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i have "gluten light" symptoms from many of those gluten free breads... dont know if it's potato starch, tapioca starch, or all of the other substitutes in there- i also have gluten symptoms from corn.

i really have to keep my grains/starches to a MINIMUM... rice & quinoa dont seem to bother me ..

the reactions are TOTALLY similar- however- they dont take long to recover from, whereas i got glutened a month ago, and im just now getting back to normal.

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I think Udi's is a problem for a lot of folks and it's usually because of cross contamination of gluten rather than a problem with the ingredients. (that's not to say it's impossible, just that there's cc.)

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There are a lot of people who say they have trouble with Udi's. I'm lucky - I can eat it. I don't think it's gluten because they are sourcing as carefully as any other gluten-free brand. Of course if you can't tolerate 5ppm, any "gluten-free" bread will be a problem.

My guess with Udi's is that they're using a lot of xanthan gum to get the great texture. It's a pretty good laxative and I bet Udi's uses a little too much for some folks.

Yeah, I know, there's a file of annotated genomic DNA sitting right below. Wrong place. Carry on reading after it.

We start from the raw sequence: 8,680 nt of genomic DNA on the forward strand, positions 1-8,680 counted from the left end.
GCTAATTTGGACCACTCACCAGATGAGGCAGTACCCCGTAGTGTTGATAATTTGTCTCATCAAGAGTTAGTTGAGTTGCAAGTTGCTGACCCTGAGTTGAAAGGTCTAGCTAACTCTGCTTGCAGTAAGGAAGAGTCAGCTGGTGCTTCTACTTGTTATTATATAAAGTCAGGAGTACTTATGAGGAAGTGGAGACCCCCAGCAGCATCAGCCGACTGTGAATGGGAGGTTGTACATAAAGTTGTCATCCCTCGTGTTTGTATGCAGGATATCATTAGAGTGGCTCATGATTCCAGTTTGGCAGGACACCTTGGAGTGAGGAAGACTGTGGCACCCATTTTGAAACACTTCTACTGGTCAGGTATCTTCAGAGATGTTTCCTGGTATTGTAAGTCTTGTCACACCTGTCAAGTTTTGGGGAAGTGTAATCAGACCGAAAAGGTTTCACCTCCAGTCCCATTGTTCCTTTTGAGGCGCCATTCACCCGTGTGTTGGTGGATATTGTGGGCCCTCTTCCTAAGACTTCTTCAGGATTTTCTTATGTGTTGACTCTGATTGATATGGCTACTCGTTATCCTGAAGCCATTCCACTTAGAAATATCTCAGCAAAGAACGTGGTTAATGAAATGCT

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I'm allergic to teff. My airways start closing up. Same thing happens with millet. Wish I could eat Udi's whole grain bread. Their white bread I eat with no issues whatsoever. I agree with Skylark, xanthan gum may be more the issue.

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The best way to know for sure if it's teff is to buy a bag and eat it by itself. If you don't react to it after a couple of days, then try eating another product that has very few ingredients but include whatever gum Udi's uses. I finally found a muffin mix from Gluten Free pantry that only white rice as the flour. (Brown rice makes me sick.) And I'm using it to test whether xanthum gum bothers my system.

Good luck!

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I'm allergic to teff. My airways start closing up. Same thing happens with millet. Wish I could eat Udi's whole grain bread. Their white bread I eat with no issues whatsoever. I agree with Skylark, xanthan gum may be more the issue.

Yes, Gluten Free Girl has been writing lately about Xanthan gum and others. I may try the white bread, but I always feel guilty for eating white bread. I didn't grow up on it, and to me, it's like Wonderbread - yuck!

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I like how CassP said she has "gluten light" symptoms from gluten free grains. I feel the same way. I went all the way grain free and some nagging symptoms cleared all the way, like minor joint pain, some allergy symptoms and I had increased energy. Since my daughter's been home from school this summer I've been baking a lot more for her meals, and I've started getting into her food. Sure enough the symptoms are back. Right now my eyes are almost swollen shut (but honestly I think that's from eating some cheese last night).